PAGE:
by: Issues: November / December 2008. Tags: Strategy. Categories: Featured and Strategy.

In stealth-like fashion, outsourcing can erode a manufacturer’s competitive advantage. Believing that profits will rise if it starts to outsource, a company can lose sight of the fact that it is gradually – and unwittingly – losing the capabilities that have differentiated it. But turning inward, specifically to employees, and enabling them to re-capture the company’s reputation for process innovation will help re-build a sound platform for success.

Not so long ago, innovative products could be made using processes that were developed in earlier generations. But this is no longer true for many manufacturing sectors, especially in a global economy in which demand is driven by product performance and value. For companies in these sectors, it is imperative that product innovation excellence be backed up by process innovation excellence.

Sadly, and almost unknowingly, many manufacturers surrender the possibility that their operations will ever represent a competitive advantage. It happens gradually, as internal functions such as the design, manufacture and repair of tooling, the overhaul of equipment, the fabrication of parts, and finally, the assembly of the products themselves are progressively out-sourced. This is not to say that external vendors necessarily do an inferior job. In fact, on average, they may do a superior job, and at a lower cost. The problem lies in the phrase “on average.” Instead of retaining the best-in class-capabilities exemplified by certain of its internal operations, the firm ends up having the same capabilities as its competitors. In this “me-too” environment even the largest firms increasingly come to rely on fewer and fewer distinctive competencies to drive sales and define their firm. In such situations, a supplier can vault from being a subservient “partner” to one that dominates a relationship, as it acquires most of the product and process technology. An analogy can be found in the world of investing, where the wisdom of maintaining a diversified portfolio is universally accepted. While the principle and wisdom of diversification applies to manufacturers, many of them respond to financial pressure by divesting themselves of more and more of their human and physical resources, thereby reducing a diverse portfolio of processes to only one or two. They thus expose themselves to the same risks as an investor with a portfolio that is not diversified.

The withering of competitive advantage

Manufacturing is not as separable from the rest of the organization as outsourcers would believe. Effective in-house manufacturing provides the best opportunity to harmonize product design specifications with process capabilities, as well as retain and protect intellectual property. It offers additional barriers of entry to potential competitors. The electronics manufacturing industry will be used to demonstrate the negative long-term impacts of outsourcing. The high labour cost of in-house manufacturing in North America relative to those of global competitors needs to be addressed through the creative deployment of the firm’s human resources. It will be suggested that many benefits accrue from a flexible job-design policy that encourages the transfer of routine equipment maintenance from technicians to operators. These benefits include the prospect of happier, more engaged employees. The key is to provide employees the same job security while offering alternative work challenges that are intrinsically rewarding and contribute to the company’s competitiveness. Several examples of such activities are provided below. For example, every employee can have good ideas, and a successful suggestion program allows everyone in the organization to contribute to safety, the environment and competitiveness. The reasons why such programs have not been successful in North America are discussed.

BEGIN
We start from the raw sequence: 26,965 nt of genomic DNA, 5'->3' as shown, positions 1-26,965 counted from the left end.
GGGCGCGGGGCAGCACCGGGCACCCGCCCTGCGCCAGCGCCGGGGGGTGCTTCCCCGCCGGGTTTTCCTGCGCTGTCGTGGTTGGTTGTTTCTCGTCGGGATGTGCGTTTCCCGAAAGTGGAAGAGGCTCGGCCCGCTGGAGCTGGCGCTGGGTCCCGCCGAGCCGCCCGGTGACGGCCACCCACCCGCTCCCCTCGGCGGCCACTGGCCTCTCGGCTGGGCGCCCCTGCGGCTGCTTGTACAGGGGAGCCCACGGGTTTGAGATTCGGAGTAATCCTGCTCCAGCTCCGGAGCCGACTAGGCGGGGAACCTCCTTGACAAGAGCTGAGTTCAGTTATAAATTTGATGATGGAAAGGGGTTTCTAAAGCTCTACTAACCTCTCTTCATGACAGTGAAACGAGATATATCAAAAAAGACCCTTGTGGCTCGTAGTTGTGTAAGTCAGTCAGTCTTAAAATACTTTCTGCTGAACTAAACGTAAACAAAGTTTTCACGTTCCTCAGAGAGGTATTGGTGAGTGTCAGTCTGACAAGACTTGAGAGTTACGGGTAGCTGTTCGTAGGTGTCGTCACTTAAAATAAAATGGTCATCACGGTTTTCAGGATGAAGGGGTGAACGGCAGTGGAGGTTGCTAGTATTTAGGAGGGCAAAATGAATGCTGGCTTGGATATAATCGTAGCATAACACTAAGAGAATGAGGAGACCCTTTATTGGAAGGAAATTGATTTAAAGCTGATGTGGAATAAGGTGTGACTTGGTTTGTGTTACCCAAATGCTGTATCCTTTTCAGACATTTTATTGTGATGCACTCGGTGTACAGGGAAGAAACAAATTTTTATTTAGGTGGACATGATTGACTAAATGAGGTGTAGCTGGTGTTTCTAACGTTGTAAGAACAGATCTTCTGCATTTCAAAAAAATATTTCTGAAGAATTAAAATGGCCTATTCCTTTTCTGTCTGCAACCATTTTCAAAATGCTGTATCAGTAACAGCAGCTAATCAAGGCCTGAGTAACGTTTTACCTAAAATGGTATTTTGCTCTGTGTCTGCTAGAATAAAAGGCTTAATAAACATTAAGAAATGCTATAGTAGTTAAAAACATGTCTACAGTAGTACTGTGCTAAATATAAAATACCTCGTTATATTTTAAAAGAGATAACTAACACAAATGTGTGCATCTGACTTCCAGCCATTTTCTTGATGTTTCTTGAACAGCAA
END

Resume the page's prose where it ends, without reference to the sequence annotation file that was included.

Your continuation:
The evolution of the electronics contract manufacturing (ECM) industry provides a noteworthy object lesson in the loss of competitive advantage. In their early years, major original equipment manufacturers (OEMs) such as Apple, Dell, HP, IBM, Motorola, Nokia and Nortel performed most of their work in-house. Production of unpopulated circuit boards was often the first step to be out-sourced, since the photo-chemical and mechanical processes polluted the atmosphere and could potentially contaminate downstream operations. Over time, this move was followed by the outsourcing of circuit board layout design, which in turn was followed by the outsourcing of component assembly and testing, component procurement, in-bound logistics, electronic circuit design, product assembly, product design and out-bound logistics. At each step, manufacturers reduced their costs. But the biggest and the best of the OEMs also reduced their competitive position, as even the smallest of the OEMs’ competitors gained equal footing by taking advantage of world class ECM manufacturing capabilities and scale economies that the ECMs offered to all. Step by step, the increasingly hollowed-out firms lost one more capability that differentiated their products on the basis of process innovation, removed one more barrier to entry for new competitors, and helped increase their suppliers’ strength and volume.

If this was the end of the process, it could be (and frequently has been) argued that the savings from out-sourced production are still the best way to maximize shareholder value. But those obliging suppliers who add most of the tangible value, yet often receive a small fraction of the revenues, tend not to remain satisfied forever. Along the way the hollowed-out companies begin to lose the link between product and process innovation. Even the biggest mobile phone and computer companies have become mostly marketers and distributors of products designed and manufactured by others. And, in the process, ECMs morph into original design manufacturers (ODM) who, in addition to all of the previously listed ECM activities, start to identify market needs, design products to their own specifications and offer them either to their traditional customers (e.g., Motorola) or their customers’ customers (e.g., Bell). These are the last steps before they emerge as full-fledged marketers of their own brands. Now, an increasing number of advanced mobile phones world-wide bear the names of an ODM (e.g., HTC). This has also happened in the computer business, where traditional third-party suppliers (e.g., Acer) offer their own branded products in addition to producing for others.